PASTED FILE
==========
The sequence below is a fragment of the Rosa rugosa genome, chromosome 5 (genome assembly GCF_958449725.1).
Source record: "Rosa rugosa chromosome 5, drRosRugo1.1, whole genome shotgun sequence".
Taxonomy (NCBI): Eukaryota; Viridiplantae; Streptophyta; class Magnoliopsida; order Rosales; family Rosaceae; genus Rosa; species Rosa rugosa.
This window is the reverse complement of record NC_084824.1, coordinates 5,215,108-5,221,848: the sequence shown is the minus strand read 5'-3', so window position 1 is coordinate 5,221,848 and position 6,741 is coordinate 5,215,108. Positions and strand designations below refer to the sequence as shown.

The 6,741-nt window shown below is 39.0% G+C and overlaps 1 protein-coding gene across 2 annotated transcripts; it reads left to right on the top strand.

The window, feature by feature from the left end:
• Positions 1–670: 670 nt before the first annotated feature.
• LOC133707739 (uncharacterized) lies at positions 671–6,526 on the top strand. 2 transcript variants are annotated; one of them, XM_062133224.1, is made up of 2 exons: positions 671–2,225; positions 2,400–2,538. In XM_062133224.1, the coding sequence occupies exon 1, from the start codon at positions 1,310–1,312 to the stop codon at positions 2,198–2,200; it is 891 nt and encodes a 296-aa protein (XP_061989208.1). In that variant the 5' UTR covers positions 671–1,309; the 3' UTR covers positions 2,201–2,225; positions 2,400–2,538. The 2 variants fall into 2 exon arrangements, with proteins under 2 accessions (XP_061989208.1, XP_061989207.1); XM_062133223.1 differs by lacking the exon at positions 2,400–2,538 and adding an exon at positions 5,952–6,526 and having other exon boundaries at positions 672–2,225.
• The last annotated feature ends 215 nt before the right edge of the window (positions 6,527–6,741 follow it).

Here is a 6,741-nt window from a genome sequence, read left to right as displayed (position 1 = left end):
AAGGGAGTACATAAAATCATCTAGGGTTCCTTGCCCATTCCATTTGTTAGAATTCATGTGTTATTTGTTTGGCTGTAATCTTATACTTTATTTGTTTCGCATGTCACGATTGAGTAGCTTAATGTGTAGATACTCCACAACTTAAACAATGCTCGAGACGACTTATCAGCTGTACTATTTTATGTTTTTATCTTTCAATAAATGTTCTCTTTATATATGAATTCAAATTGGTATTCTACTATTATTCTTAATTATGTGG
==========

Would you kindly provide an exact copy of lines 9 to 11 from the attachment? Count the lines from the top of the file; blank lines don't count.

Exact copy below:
• The last annotated feature ends 215 nt before the right edge of the window (positions 6,527–6,741 follow it).

Here is a 6,741-nt window from a genome sequence, read left to right as displayed (position 1 = left end):
AAGGGAGTACATAAAATCATCTAGGGTTCCTTGCCCATTCCATTTGTTAGAATTCATGTGTTATTTGTTTGGCTGTAATCTTATACTTTATTTGTTTCGCATGTCACGATTGAGTAGCTTAATGTGTAGATACTCCACAACTTAAACAATGCTCGAGACGACTTATCAGCTGTACTATTTTATGTTTTTATCTTTCAATAAATGTTCTCTTTATATATGAATTCAAATTGGTATTCTACTATTATTCTTAATTATGTGG